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What's Happening League City - Column 3

Posted on: January 30, 2019

Adventures of a League City Local by Ashley Donde

adventures of lclocal-butler

When you think of League City, the first things that come to mind might be oak trees or sailboats, symbols of the city displayed on its street signs and logo. What you probably don’t think about are longhorn cattle and John Wayne, and yet both have deep connections to League City, as I learned recently during my visit to the Butler Longhorn Museum.

This unique museum resides in the old home of historic League City resident Walter Hall, in beautiful Heritage Park. I brought both of my kids (Emelia, 10 and Noah, 8), and my husband along to explore the museum, eager to learn what it was all about.

What we found was fascinating and surprising.

My family loves museums, and we’ve visited dozens together. When we travel, we always make it a point to visit a local museum. After living in League City for almost three years, we neglected to visit the museum right down the road from us. But isn’t that how it goes? When you get comfortable somewhere, everything feels familiar. It’s easy to ignore the treasures right in front of your face, telling yourself you’ll go “sometime in the future.”

I’m telling you, go to this museum, and go soon.

Butler Longhorn Museum originally opened in 2009, but in 2017 it was inundated by Harvey’s indiscriminate floodwaters and sustained significant damage. After a monumental cleaning and restoration effort, it recently reopened. You’d never know there had been a flood. It’s been remarkably restored and brilliantly executed.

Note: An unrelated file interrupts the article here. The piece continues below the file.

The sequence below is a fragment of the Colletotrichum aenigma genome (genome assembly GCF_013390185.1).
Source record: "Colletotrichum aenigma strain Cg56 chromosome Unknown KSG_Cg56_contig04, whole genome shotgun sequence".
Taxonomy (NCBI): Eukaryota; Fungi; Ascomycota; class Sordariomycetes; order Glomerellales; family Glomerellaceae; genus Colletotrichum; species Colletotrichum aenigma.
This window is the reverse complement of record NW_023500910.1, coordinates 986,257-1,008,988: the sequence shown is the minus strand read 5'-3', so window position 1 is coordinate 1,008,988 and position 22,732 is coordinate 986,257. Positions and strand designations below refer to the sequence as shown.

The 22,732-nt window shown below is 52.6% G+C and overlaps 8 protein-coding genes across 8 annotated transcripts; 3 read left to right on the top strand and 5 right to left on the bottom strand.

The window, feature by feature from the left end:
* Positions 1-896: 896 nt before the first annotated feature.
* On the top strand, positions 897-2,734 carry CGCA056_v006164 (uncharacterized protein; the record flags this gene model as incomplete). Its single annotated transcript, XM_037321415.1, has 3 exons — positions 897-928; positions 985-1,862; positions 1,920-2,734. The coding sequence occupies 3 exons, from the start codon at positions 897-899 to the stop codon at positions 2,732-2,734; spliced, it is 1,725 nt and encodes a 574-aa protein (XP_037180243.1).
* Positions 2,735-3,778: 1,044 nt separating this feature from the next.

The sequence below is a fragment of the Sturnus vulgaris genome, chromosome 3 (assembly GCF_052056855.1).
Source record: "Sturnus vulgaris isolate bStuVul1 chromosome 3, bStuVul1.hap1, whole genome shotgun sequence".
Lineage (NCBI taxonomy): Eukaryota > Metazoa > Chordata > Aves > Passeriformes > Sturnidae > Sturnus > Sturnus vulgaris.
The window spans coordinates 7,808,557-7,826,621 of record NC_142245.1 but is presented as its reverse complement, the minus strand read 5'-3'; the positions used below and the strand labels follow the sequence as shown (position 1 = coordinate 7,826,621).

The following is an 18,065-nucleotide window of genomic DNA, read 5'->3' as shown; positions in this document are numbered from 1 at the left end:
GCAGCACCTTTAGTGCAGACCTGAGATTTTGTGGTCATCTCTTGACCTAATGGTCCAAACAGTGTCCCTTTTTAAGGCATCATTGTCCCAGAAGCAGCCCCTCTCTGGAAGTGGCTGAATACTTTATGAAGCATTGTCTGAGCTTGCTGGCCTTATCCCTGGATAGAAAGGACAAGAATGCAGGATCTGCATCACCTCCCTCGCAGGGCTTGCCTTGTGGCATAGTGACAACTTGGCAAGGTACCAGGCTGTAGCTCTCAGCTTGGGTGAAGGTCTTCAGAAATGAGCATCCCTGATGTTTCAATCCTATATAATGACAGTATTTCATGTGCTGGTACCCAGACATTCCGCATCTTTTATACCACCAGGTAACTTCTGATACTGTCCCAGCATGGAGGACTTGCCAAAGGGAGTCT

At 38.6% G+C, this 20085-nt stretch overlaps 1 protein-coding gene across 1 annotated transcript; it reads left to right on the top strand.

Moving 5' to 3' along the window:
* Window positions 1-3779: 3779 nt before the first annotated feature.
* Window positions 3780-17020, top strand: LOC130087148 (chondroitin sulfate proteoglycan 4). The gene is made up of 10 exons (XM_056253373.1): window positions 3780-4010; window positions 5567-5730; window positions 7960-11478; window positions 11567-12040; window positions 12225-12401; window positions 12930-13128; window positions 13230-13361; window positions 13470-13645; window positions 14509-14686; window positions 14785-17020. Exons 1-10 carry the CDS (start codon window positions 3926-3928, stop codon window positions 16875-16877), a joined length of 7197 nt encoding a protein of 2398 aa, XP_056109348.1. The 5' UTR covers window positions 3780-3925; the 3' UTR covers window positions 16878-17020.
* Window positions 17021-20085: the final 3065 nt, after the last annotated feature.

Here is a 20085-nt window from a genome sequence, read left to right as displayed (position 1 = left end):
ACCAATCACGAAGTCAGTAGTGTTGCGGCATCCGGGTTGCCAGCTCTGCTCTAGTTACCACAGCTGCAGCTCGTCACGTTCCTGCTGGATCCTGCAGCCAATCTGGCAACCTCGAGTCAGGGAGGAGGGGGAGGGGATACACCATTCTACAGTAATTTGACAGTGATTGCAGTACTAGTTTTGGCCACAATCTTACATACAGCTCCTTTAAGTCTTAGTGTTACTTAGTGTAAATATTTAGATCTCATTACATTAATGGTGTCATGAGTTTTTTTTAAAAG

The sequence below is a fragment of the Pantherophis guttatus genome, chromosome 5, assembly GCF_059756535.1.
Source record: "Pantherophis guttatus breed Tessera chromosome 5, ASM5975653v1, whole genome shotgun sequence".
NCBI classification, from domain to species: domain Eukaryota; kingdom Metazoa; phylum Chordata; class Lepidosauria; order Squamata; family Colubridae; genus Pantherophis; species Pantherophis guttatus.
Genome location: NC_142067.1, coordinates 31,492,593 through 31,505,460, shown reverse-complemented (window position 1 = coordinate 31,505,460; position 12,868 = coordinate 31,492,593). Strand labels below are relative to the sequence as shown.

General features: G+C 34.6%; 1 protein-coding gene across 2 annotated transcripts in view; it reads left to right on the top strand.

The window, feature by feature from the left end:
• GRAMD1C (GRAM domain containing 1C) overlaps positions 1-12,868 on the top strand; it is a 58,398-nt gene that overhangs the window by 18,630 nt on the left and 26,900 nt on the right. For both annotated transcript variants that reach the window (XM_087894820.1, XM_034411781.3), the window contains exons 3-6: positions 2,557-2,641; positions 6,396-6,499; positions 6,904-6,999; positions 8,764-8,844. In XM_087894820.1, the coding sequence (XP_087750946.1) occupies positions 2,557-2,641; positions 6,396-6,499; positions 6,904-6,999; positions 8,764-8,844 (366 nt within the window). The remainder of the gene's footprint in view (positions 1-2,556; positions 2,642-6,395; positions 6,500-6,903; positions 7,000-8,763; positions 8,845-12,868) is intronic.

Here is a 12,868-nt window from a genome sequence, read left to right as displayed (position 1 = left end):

Within the museum, you’ll find a distinct Old West vibe, with an endearing local twist that gives it a sincere charm rarely found in other museums. It feels personal. It feels connected to the city, and it makes you feel like you’re part of the story.

The details will draw you in: A cow skull chandelier; old photos; a weathered wooden gate (ask about the OT branded onto it); an entire ceiling covered with dozens of dangling longhorn skulls, their expansive horns looking polished and impressive.

There is just enough memorabilia to share a variety of stories, without being overwhelming. I appreciated this, because too often we rush through museums so we can “see it all,” but in doing so, we miss out on so many stories. Here, you can slowly digest the displays, and even my young kids could make sense of everything.

As you experience the museum, you’ll learn about Texas longhorn cattle, and how Milby Butler—a founding resident of League City—ensured the survival of the iconic breed that nearly went extinct. You’ll find out where the name Kobayashi comes from (residents will recognize this name from Kobayashi Road), and you’ll also learn why John Wayne owes a lot to Milby Butler. That was one of our favorite tidbits of the day.

But I don’t want to give away too much…you need to visit and discover all these incredible stories for yourself.

League City might feel small, sitting on the outskirts of a massive city like Houston. Once you visit the Butler Longhorn Museum, you’ll understand what a huge role it’s played in Texas’s past and present, and how it shaped more than one Western icon.

You’ll definitely leave feeling League City Proud.

Learn more about the Butler Longhorn Museum and plan your visit at butlerlonghornmuseum.com.

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